After the SOPA protests, what is our message to returning Canadian politicians?

The protests in the USA over SOPA seem to have got the attention of the US politicians. While I don't think the war against these harmful job-killing legislative proposals are over, it is good to see a few won battles. Canadians federal MPs are returning to the House of Commons on January 30'th, and it is expected that Bill C-11 will go to committee soon. We need to ensure that Canadian MPs don't remain oblivious to the harm contained in these proposals, including the harm to Canadian creators. While there are various avenues to voice our opposition, petition signing may be the most effective for the time spent.

I'm not thinking of online petitions, but petitions that follow the House of Commons Procedure and Practices for petitions. These are tabled in the House of Commons by MPs, and require a response from the government. It may not be the response we would like, but given these petitions follow official channels they are far harder to ignore than online petitions or other ways to show our opposition.

There are 3 petitions hosted by Digital Copyright Canada I want to hilight. If you agree with all three, please sign all three: this will be far more effective than only signing one. We are keeping counts of petition signatures, and larger numbers will greatly improve our impact.


Petition for Users Rights
This petition focuses on the need for consultations, protect fair dealings, not extend the term of copyright, and protect the right of computer owners to make their own software choices. We have received responses from the previous Liberal government, and a few responses from the Conservative government. Discussing these general issues may be timely given not only Bill C-11, but the Trans-Pacific Partnership which has proposals opposed to each of the areas discussed in this petition.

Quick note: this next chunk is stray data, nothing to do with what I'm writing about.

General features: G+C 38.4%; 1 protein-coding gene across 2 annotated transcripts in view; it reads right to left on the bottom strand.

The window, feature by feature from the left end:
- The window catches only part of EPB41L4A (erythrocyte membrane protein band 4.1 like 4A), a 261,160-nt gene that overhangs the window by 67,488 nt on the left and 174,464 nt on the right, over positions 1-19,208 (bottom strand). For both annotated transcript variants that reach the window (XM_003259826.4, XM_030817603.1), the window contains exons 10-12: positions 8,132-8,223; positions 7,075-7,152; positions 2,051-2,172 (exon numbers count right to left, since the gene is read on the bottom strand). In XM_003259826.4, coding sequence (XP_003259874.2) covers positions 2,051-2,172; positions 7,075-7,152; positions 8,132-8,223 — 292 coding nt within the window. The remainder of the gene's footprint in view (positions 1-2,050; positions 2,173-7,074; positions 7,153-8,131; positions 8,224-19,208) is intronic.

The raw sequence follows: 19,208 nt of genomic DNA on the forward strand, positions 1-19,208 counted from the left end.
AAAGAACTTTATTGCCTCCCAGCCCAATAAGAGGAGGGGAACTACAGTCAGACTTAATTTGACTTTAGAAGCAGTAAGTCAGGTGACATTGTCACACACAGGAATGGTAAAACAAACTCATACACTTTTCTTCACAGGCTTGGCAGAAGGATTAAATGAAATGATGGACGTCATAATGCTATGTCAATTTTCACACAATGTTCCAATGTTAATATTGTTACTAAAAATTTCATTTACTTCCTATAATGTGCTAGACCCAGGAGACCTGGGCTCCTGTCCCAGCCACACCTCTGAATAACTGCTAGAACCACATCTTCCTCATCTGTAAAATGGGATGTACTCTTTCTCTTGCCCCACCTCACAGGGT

Petition to protect Information Technology property rights
This petition focuses on what is by far the most controversial aspect of the USA's DMCA and Bill C-11: technological protection measures. It speaks of the 2 digital locks (one on content, one on devices) and the harm to owners from these abuses of technology. Many politicians and nearly all proponents of these laws are unaware of how real-world TPMs work, what the locks are applied to, and who owns what is locked. This petition is key to offering the most basic understanding necessary to differentiate science from science-fiction.
Petition opposing ACTA (Anti-Counterfeiting Trade Agreement)
This petition focuses on ACTA, and the fact that much of what is proposed within it isn't about counterfeiting. The negotiations have largely been secret, and proponents have been dishonest about the origins and contents of the treaty: with deception about contents and origins forming part of the dictionary definition of counterfeiting.

I hope people will consider signing these petitions, and organizing to have all their friends, family, acquaintances and anyone else they can sign them as well. If we had tens or hundreds of thousands of petition signatures tabled in the house, politicians would take notice and recognize the critical flaws in the policies they have thus far been blindly supporting.

Please contact me to coordinate efforts, if you want to do more than send me signatures in the mail.

Special note to fellow creators!

If you are a fellow creator (I am a software author), please take the extra time to speak to fellow creators. There are many misinformation about these proposals, and many creators falsely believe passage of these laws will reduce copyright infringement and increase their revenues. Nothing can be further from the truth, and the harmful policies we are highlighting with these petitions will only increase infringing activity, decrease respect for copyright, and decrease revenues for creators. Likely the worst proposal for creators is the legal protection for technological measures which will transfer control over the creative process from creators to specific manufacturers of information technology. The more creators and other copyright holders learn about these proposals, the harder it will be for the proponents of these policies to abuse confusion by creators to push policies which are harmful to our interests.